Yokohama manager Tatsuhiko Oya took a “kyuyo” on Monday, the eve of opening day for Japan pro baseball’s interleague season, replaced by Tomio Tashiro, previously manager of the BayStars farm club, the Shonan Searex.
But, what is a kyuyo?
Well documented in Robert Whiting’s 1977 book, “The Chrysanthemum and the Bat,” a kyuyo is truly a Japanese concept, whereby a manager takes a rest with the theory being the team members are ashamed they played so poorly, their manager had to step aside.
The interim manager jumps in to revive the team and, if all goes according to plan, the players suck it up, perform much better, and the original manager returns from his “rest” period to lead the team and continue its winning ways — even as far as winning a championship — and everyone supposedly lives happily ever after.
It does not always work out that way, of course, and often the manager never returns from his “rest.” It is likely Oya is done as the Yokohama skipper and, if Tashiro does a halfway decent job over the remainder of the season, he may be retained for 2010. If not, the BayStars will just get somebody else.
Tashiro is 54, a native of Kanagawa Prefecture, and a life-long Yokohama franchise guy who came up as a young third baseman with the Taiyo Whales in 1976.
He began his career prior to the team’s 1978 move to Yokohama, and while most home games were still played at bandbox Kawasaki Stadium between Tokyo and Yokohama. He was a slugger who belted a career-high 36 home runs in 1980.
Since retiring at the end of the 1990 season, Tashiro has served as a color commentator on telecasts of BayStars games prior to joining the Yokohama coaching staff in 2002. He became the Searex manager in 2007.
The 61-year-old Oya spent his playing career (1970-85) as a catcher with the Yakult Swallows and has guided the BayStars through two stints as manager.
He led Yokohama through the 1996 and 1997 seasons as field boss and guided the BayStars to a second-place finish in ’97 but was let go, much to the dismay of his players.
BayStars’ second baseman Bobby Rose at the time criticized the dismissal of Oya, saying, “It appeared he had the team headed in the right direction, and we were poised to be pennant contenders (in 1998).”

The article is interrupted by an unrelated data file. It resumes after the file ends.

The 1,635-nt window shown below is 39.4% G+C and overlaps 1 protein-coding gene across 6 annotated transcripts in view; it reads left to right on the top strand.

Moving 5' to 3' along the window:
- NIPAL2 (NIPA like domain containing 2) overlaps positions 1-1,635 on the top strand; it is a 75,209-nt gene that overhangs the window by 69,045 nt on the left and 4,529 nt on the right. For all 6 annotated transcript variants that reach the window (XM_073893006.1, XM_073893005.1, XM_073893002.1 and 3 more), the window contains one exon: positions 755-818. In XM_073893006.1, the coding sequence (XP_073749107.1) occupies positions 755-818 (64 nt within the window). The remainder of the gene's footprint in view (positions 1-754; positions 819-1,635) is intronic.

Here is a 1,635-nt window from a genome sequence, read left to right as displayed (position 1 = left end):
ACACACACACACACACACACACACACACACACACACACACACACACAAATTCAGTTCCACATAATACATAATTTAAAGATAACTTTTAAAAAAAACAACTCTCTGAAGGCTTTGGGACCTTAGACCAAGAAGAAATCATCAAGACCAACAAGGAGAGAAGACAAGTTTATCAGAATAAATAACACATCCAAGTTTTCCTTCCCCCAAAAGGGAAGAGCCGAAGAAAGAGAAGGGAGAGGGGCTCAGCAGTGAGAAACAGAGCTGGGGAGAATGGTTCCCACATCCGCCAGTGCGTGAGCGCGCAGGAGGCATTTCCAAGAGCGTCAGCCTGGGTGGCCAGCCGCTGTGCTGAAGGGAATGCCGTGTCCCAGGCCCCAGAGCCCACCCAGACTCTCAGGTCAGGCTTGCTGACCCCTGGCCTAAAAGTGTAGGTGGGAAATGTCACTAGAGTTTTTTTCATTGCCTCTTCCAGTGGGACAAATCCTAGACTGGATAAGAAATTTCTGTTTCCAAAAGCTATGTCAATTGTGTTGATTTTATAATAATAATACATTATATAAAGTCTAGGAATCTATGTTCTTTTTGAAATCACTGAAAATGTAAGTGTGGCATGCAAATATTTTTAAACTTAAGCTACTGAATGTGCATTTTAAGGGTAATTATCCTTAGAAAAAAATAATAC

Interestingly enough, Oya’s successor Hiroshi Gondo took Yokohama’s “machine gun offense” team to a Japan Series victory over the Seibu Lions in that 1998 season, for the team’s only title.
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Influenza and the jet fusen: Japanese baseball fans and cheering sections have been affected by the H1N1 flu epidemic. You may have read where some clubs have banned the practice of allowing the fans to launch jet “fusen” (balloons) during the seventh-inning stretch, hoping to contain the spread of the flu virus.
This is not the first time the sanitary aspect of the jet fusen has been questioned. Since the idea surfaced more than a decade ago, critics have pointed out it is really dangerous because the balloons are inflated orally and everyone’s saliva tends to drip down onto the fans below as the balloons make their descent back to the stands after losing air.
The jet fusen display is popular at several ballparks.
The Softbank Hawks issued a press release on Monday, announcing a ban of the balloons, and the Orix Buffaloes suspended the sale and use of the latex prior to that. The Hanshin Tigers have asked their fans to refrain from inflating and launching.
While the simultaneous balloon launch by 40,000 fans makes for a colorful and exciting spectacle, there are other health risks involved that have pre-empted North American major, minor and independent league teams from adopting the practice.
Bob Bavasi of JapanBall.com, a U.S. minor league club owner and attorney, is a fan of the latex balloons, but said, he’s been reluctant to introduce a jet fusen demonstration at his team’s games in California.
“I’m a lawyer, so I’m probably being a killjoy, but I worry about fans with latex allergies, which is very real, and it doesn’t take much imagination to see a child swallowing and choking on the hard plastic ring used to inflate the balloons,” said Bavasi.
Millions of yen are being lost as the sale of the popular balloons is put on hold. An estimated ¥2 million worth of balloons are sold and launched on a given night at a packed stadium in Japan.
However, if it prevents fans from getting the flu and may even save lives, the new ruling is understandable. The clubs are to be commended for their concern regarding the health and safety of their fans.
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Finally this week, the Tokyo American Club is planning to honor Yomiuri Giants outfielder Alex Ramirez as its 2008 Sportsman of the Year in a ceremony at the TAC on May 29. “Rami” was the Central League MVP last season, leading the Giants to a pennant while batting .319, with 45 home runs and a CL-leading 125 RBIs.
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The “Baseball Bullet-In” will take a break next week for the fifth Sunday of the month. No column on May 31, but we’ll see you again on June 7.
Contact Wayne Graczyk at: wayne@JapanBall.com
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